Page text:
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In our new Leeds office we have invested in something called a dictation pod. It’s a glass box for single occupancy, not unlike the sound proofed room contestants were sent to on the TV game show Mr. & Mrs. (you have to be of a certain age to remember that). It’s in there that our valuers can concentrate when they dictate a report.

That our valuers need a bit of peace and quiet to write their final report is because we have desks next to our agents who can be pretty noisy. In London and Leeds we have long recognised the professional benefit of hearing how sales are progressing, who is in the market and how busy the phones are. When we can see that a closing date for sealed bids generates 12 offers or conversely that investment asking prices aren’t being met, it becomes our own in-house thermometer of the market. The mood of our auction colleagues, pre and post sale is also pretty tell-tale. The access that we valuers have to the up-to-the-minute auction and private treaty sales data is therefore invaluable and what takes valuations away from the text book. Which brings me to that perennial question, is valuation an art or a science?

In my view, it’s both. The arty bit is in making real-time judgements on the market, on demand & supply and what type of purchasers would be in the buying mix. To accomplish that bit correctly, the valuer must of course have an ear for the market and access to the people selling and buying. Good valuers have an instinct for spotting movement in the market and are entrenched in the ‘now’ of things. That’s where our agency and auction colleagues come in.

The science bit is what you will find in the formula for the Present Value of £1 in say 8.5 years’ time at a yield of 6.25%. Or in a 35 year discounted cash flow that delivers an un-geared IRR of 8.2%. These and other methods are employed by valuers to get a valuation first into the right ‘ball-park’ and then employ their market nous to refine the answer to give best fit to what a hypothetical buyer would pay for the property.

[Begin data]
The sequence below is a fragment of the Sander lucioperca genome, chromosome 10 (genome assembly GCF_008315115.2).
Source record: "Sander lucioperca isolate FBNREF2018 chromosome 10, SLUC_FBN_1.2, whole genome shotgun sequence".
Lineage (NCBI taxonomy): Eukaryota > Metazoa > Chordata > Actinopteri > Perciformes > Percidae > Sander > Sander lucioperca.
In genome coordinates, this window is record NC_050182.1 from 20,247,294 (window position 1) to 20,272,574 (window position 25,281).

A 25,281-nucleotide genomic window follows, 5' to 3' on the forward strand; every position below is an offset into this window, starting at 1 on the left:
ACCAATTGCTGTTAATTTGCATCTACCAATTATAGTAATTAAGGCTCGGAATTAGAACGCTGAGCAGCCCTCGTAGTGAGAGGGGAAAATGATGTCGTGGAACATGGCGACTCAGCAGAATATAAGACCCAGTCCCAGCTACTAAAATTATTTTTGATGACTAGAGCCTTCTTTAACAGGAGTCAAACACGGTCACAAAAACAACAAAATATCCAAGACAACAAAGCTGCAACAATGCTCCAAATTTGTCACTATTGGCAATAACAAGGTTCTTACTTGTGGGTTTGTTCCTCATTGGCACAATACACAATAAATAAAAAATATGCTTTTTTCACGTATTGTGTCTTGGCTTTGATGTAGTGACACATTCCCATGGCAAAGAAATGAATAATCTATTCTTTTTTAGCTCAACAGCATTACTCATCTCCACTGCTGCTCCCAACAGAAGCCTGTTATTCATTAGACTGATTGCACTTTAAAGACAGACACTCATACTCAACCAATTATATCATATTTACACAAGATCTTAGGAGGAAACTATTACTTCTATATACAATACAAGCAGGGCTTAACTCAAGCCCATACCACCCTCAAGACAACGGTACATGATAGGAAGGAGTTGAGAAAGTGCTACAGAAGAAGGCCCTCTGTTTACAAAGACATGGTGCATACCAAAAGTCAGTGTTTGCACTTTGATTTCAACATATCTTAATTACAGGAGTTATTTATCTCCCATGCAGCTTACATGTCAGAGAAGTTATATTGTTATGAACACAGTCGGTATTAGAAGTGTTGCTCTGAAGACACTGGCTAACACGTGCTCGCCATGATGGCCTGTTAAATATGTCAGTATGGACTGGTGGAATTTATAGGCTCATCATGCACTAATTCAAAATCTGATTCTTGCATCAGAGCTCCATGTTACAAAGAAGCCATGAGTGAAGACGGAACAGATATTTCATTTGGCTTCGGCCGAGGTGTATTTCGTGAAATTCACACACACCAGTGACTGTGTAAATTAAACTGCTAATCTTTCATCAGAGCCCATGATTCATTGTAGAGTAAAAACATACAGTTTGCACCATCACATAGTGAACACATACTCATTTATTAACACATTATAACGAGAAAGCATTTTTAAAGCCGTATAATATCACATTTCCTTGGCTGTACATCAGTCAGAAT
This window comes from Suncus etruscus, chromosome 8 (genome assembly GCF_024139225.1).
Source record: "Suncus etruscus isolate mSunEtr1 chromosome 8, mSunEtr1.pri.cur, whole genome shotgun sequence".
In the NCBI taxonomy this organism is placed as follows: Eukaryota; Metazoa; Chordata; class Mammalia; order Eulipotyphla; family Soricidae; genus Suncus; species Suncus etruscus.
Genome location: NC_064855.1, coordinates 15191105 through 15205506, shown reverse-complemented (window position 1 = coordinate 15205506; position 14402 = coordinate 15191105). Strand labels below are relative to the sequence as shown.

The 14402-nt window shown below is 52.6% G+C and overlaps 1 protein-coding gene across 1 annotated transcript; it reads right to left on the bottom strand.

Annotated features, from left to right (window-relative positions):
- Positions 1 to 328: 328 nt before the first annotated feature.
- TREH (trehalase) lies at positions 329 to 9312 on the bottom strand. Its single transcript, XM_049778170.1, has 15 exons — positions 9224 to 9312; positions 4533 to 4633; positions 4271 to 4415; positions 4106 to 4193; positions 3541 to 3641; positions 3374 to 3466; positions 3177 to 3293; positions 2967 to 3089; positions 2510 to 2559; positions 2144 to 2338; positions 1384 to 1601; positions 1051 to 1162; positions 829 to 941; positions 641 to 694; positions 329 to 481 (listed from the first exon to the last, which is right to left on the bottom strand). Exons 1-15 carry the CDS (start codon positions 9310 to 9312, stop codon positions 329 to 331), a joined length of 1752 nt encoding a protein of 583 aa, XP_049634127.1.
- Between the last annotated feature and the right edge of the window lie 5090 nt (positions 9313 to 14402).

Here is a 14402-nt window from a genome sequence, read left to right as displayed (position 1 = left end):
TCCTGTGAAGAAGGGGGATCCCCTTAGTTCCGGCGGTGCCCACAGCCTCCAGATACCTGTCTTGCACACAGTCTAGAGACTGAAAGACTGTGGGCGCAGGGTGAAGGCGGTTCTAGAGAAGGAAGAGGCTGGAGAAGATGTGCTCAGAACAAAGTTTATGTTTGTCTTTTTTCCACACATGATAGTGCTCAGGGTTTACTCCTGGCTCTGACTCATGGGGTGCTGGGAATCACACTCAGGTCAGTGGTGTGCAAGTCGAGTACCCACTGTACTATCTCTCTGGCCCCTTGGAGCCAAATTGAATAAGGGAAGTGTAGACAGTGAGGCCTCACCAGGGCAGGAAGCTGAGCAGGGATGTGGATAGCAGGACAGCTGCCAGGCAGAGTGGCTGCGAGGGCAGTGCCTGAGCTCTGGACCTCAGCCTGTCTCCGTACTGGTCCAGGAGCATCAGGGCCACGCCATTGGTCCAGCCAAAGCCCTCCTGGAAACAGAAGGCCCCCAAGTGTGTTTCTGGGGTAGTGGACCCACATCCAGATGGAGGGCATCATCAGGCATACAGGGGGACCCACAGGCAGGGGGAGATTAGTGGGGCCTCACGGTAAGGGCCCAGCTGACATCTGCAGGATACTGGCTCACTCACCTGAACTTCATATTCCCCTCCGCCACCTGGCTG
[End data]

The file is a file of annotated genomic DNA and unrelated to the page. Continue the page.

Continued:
My point is that a property valuation derived solely from a theoretical or scientific approach and devoid of market perspective – in other words without the art – is unlikely to be accurate. There may be a hypothetical buyer, but they are in a real market.

A few months ago I had a doorstep discussion with my neighbour who is an expert in 18th century European furniture at one of the international fine art auctioneers. He was telling me how difficult it is to place a value on items going to auction given the fickle nature of the fine art market and the unique appeal of each piece. I think his implication was that I had it easy being a residential property valuer, but he wasn’t so rude as to say that so directly.

To some extent, I could see his point. Some property valuations are indeed quite straightforward and the client’s expectations of accuracy are well founded. Certainly, if something very similar and close by has sold recently then the valuer need have little recourse to science. However, predicting what the market will pay for a retail parade let to multiple covenants with a student hall of residence above it, needs quite a bit of science in the mix.

One of my favourite musicals is Mel Brooks’ The Producers. There is a scene in an office where there are identically spaced rows of maybe 20 desks, each with a calculating machine (I think it’s an insurance office). The staging is meant to highlight the boredom of such a regimented existence. The ensemble breaks out into song and dance and it’s an impressive scene. It reminds me how valuation departments used to look in the old days, and may still do so in some firms. It’s a little strong to call them valuation factories perhaps, but you get my gist. In my view the best valuers work alongside their agency teams and can reflect what’s happening in the market through the potent mix of both art and science.

Our glass box is a great innovation but it doesn’t pay to spend too long in there in case you detach yourself from what’s happening out in the market. Though one small advantage is that you can sing in the box and no one will hear.

Notes to editor

Andrew joined Allsop from Chestertons in 2002  to head up the Allsop Leeds office. He is also Non-executive Chairman of the firm’s residential property management subsidiary, Allsop Letting and Management.

He has 30 years’ experience in all aspects of the residential investment and development markets.  Has advised on a variety of major investment transactions including take-overs and stock exchange reporting. Day to day work includes the valuation of a variety of residential property and portfolios for loan security, tax, litigation and accounts purposes. Andrew also advises a number of student accommodation Funds on portfolio value.


You can contact Andrew for advice at or call him on +44 (0)113 236 6670